Jewish Women in World War II: An Oral History Project
There is little documentation concerning the American Jewish women whose lives were changed by WWII.
This website features excerpts of longer interviews, describing the many new roles American Jewish women played as a result of the war, both on the home front and in the armed services, and how they reacted and adapted to adversity. JHSGNH volunteers interviewed and copied pictures and memorabilia from several of these women who live in the New Haven area, who are now in their mid 80’s to 90’s.
DVDs of the complete interviews are in the JHSGNH archives and available upon request.
The project was undertaken by the Jewish Historical Society of Greater New Haven in conjunction with related projects of the Jewish Women’s Archives. Brookline MA and the Jewish Historical Society of Greater Hartford.
Ruth enlisted in the WAVES and worked in communications as a decoder, then worked in recreation supervising the WAVES pool. She kept a scrap book of her experiences, which she has donated to the Jewish Historical Society of Greater New Haven.
A New Haven native, Rita Melman was a teenager during World War II. Her family owned and managed a hotel in New Haven. After the U.S. entered the war, her father and brother went into the service, leaving her and her mother to run the hotel. During this interview, she recalls the challenges and difficulties she and her mother experienced during this time.
Mitzi was in high school when the war broke out. She describes her memories of the war, the support from Hillhouse High School students who enlisted and purchased war bonds, and her training as a nurse toward the end of the war.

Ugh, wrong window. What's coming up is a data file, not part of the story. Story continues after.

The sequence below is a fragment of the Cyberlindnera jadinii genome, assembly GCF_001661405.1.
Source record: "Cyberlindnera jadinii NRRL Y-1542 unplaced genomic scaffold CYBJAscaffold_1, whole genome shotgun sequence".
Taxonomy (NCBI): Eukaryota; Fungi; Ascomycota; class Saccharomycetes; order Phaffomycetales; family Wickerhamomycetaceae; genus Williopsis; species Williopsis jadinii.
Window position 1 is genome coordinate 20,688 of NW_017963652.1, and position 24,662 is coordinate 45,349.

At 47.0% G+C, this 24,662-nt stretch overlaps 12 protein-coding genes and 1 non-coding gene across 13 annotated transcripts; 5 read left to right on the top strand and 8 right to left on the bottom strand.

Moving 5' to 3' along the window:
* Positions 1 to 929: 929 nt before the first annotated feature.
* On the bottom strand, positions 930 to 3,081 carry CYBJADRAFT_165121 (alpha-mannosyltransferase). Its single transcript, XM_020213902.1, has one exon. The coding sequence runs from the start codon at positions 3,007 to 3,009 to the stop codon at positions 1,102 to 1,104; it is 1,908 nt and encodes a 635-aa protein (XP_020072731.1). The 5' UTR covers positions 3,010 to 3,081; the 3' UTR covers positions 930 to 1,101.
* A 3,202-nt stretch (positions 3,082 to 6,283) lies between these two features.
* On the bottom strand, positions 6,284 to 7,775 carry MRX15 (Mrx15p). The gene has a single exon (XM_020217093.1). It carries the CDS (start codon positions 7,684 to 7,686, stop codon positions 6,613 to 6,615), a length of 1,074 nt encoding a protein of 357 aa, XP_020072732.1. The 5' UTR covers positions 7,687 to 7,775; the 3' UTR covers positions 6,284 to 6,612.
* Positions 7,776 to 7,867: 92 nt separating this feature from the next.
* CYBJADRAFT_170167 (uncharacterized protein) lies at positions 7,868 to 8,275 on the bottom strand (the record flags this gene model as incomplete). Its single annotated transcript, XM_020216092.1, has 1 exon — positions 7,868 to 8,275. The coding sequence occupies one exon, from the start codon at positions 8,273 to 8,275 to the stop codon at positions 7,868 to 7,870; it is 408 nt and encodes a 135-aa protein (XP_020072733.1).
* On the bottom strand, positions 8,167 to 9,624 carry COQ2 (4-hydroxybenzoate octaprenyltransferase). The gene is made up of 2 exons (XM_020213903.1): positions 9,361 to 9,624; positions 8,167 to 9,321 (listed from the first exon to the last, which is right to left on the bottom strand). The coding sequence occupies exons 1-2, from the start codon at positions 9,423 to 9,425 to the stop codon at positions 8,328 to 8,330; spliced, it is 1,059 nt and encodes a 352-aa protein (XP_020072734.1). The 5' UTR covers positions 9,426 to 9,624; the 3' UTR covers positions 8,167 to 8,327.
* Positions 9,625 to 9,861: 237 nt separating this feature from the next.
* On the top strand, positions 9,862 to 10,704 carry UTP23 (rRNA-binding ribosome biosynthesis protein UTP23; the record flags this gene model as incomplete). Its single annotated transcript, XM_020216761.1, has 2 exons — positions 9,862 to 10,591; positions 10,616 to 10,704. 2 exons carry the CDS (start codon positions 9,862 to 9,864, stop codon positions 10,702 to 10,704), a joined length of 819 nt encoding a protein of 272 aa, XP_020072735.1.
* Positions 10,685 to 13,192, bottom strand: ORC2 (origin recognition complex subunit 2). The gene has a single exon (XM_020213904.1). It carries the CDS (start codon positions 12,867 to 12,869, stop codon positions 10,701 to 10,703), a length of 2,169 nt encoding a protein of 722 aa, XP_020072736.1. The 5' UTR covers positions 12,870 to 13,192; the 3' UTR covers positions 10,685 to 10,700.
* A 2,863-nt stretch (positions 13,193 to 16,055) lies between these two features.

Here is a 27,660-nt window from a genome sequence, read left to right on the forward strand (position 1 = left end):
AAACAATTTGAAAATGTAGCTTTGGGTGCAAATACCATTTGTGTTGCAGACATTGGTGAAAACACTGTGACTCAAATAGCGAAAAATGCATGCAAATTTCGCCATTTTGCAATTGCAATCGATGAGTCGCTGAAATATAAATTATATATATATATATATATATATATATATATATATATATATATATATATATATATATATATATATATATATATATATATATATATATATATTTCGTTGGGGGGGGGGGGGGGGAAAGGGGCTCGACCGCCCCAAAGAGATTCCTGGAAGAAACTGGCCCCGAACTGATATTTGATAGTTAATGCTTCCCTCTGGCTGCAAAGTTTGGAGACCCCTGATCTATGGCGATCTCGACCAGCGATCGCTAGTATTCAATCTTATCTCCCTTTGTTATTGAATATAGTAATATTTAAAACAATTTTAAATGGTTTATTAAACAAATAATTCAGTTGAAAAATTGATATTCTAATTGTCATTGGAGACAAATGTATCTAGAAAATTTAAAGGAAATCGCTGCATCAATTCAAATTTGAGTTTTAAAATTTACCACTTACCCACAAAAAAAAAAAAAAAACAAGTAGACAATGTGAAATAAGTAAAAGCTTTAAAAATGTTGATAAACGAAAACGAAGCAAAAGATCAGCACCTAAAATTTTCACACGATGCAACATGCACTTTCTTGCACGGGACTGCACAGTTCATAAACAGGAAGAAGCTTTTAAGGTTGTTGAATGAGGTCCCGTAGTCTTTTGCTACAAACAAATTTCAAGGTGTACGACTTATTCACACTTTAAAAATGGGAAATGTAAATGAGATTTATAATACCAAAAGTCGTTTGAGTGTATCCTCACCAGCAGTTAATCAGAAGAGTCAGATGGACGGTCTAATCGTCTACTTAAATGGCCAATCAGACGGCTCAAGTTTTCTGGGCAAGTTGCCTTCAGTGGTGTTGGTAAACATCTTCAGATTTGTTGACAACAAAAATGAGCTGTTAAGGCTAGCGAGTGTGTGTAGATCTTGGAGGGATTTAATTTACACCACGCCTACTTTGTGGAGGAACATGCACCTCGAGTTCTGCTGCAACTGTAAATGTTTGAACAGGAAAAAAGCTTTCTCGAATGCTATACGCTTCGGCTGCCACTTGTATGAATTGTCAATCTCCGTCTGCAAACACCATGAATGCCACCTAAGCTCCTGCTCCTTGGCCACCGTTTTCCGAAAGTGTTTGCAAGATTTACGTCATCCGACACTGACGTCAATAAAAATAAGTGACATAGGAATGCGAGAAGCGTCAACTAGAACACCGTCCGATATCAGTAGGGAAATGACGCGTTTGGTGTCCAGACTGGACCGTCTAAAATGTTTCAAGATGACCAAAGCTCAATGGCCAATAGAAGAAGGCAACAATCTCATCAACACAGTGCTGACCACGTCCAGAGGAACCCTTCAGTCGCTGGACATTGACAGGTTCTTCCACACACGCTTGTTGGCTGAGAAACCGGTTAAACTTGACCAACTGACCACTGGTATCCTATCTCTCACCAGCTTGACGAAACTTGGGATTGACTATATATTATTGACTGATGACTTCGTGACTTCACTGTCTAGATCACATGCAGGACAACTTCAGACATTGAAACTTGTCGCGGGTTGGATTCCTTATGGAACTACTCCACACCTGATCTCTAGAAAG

Laura Small Levine
A young bride during World War II, Laura Levine followed her husband to three Army postings in the U.S. before he was shipped out to Europe. She describes life as an Army wife, her experience working as a “Rosie the Riveter” in the Watertown Arsenal in Brookline, Massachusetts.
Lucille Alderman talks about the impact of the war on her family. Her brother Sidney was killed in the service. She and her family worked on the home front to support the war effort rationing, saving reusable materials, using the ever present blackout window shades.
Edith Gillman served in the Navy as a WAVE. Born in Minnesota to Russian Jewish immigrant parents, she joined the WAVES because she was “determined to get away from home and do my part somehow.” In the WAVES she trained to be a pharmacist’s mate and served at a hospital base in California where she cared for mentally and physically wounded soldiers from Europe.